Cancer-stricken Iranian teacher's pupils shave heads

GMT 00:18 2015 Thursday ,15 January

Arab Today, arab today Cancer-stricken Iranian teacher's pupils shave heads

Mohammad Reza Ghaderi
Tehran - AFP

It is a disease that strikes tens of thousands of Iranians each year, but for 300 pupils news that their teacher had cancer prompted an unusual response -- they shaved their heads in sympathy.
"They did it out of respect to a teacher and a champion," Abdollah Jafari, an education official in Hamedan province who witnessed the pupils' en-masse gesture after morning classes on Wednesday, told Mehr news agency.
Pictures on state media showed the teacher, Mohammad Reza Ghaderi, a former top cyclist and national champion several times in the 1990s, surrounded by dozens of smiling children who now had matching bald heads.
After a cycling career that included appearances in major championships, Ghaderi, now 36, became a physical education teacher and now works at Ayatollah Masoumi School in Hamedan, around 300 kilometres (190 miles) from Tehran.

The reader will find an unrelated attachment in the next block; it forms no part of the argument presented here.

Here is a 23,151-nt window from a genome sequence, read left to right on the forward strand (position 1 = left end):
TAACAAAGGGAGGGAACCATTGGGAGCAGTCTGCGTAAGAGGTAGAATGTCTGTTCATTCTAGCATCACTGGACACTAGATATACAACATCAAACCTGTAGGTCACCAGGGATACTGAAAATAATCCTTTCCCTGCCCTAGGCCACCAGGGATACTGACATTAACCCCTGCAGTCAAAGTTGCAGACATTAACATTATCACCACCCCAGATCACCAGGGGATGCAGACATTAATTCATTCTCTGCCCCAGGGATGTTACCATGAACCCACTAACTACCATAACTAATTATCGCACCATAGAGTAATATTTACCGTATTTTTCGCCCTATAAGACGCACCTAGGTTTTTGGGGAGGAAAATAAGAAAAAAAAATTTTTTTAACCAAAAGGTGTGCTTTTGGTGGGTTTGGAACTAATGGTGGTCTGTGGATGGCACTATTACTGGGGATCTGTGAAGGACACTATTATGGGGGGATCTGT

"I am so happy to have the pupils' affection and love. I feel God has given me a new life," he was quoted as saying by the agency.
The report did not specify what kind of cancer he was suffering from.
One of his friends arranged the head-shaving ceremony.
"Mohammad Reza spends the money he earns from teaching on buying balls, bicycles and sports wear for his pupils. He loves his pupils," said the friend, Majir Khezriyan.
"I wanted to lift his morale so I talked to the school's officials and they welcomed the idea," he added.
Cancer is the third-highest cause of death in Iran and mortality rates have risen in recent years.
The chairman of the Cancer Research Center of Iran, Mohammad Esmail Akbari, told state media in January 2014 that 41,000 Iranians die from different cancers each year.
Around 85,000 new cancer sufferers are diagnosed annually, he said at the time, with 18 percent of cases relating to children and 50 percent of those cases become fatal.
Air pollution from substandard fuel used in cars and at power-generation facilities is thought be a major cause in Iran's rising cancer rates.


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